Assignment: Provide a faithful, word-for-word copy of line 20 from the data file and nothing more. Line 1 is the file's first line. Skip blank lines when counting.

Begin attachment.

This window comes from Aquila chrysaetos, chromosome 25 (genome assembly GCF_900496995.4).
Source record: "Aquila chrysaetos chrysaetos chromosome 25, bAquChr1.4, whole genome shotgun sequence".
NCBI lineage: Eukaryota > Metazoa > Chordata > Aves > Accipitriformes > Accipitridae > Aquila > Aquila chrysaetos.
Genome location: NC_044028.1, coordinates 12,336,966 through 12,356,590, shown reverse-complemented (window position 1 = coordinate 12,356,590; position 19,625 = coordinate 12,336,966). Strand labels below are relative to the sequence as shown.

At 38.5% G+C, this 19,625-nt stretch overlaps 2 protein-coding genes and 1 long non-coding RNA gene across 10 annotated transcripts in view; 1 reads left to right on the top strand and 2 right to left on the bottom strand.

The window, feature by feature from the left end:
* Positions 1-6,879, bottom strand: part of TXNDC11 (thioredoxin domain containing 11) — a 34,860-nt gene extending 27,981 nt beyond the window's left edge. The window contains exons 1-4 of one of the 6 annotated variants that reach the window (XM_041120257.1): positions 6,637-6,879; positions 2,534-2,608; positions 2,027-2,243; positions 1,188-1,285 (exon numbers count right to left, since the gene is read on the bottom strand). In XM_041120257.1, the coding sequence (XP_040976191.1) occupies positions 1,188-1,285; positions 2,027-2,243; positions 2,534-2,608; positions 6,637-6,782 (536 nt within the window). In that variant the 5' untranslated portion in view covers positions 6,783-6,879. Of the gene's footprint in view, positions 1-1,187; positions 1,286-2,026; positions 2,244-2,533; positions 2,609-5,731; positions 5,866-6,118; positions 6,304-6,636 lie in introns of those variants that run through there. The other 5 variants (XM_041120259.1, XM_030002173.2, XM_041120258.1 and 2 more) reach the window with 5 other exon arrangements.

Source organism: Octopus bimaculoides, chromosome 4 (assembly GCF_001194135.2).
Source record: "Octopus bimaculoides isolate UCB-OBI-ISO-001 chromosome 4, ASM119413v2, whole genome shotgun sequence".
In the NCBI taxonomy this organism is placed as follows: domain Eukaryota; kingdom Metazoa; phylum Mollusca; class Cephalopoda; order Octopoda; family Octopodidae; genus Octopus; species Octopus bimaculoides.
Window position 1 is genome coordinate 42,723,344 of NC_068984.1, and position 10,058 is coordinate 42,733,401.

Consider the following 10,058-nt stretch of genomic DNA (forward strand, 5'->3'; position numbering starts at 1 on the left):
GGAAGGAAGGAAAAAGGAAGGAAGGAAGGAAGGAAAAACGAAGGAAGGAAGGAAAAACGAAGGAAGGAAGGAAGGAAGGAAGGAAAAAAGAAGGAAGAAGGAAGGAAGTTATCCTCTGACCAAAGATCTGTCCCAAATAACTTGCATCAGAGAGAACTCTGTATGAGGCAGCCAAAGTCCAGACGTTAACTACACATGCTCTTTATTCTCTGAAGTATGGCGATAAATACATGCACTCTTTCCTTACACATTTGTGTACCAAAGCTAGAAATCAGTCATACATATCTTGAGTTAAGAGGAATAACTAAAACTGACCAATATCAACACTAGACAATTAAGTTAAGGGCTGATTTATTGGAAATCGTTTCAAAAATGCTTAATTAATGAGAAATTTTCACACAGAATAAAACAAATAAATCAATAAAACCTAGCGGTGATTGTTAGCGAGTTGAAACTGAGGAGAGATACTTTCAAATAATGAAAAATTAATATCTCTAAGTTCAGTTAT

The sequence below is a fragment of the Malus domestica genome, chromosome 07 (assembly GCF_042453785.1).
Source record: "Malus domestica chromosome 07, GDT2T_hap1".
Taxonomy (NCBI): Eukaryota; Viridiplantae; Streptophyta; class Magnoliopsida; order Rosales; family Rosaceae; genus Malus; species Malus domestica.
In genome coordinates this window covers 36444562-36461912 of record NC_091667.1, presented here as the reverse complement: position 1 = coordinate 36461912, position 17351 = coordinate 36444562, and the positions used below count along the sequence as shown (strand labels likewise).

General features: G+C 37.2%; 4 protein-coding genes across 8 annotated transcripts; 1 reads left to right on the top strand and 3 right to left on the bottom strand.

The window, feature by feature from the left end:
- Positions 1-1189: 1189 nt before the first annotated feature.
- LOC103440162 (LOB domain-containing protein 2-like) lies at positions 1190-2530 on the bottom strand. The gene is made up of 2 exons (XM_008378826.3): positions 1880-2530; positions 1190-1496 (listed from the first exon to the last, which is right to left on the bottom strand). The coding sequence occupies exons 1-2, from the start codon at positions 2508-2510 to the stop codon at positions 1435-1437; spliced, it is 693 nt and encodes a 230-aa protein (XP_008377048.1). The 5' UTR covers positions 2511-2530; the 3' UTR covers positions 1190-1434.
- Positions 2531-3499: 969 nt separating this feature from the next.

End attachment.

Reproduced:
- Positions 1-1189: 1189 nt before the first annotated feature.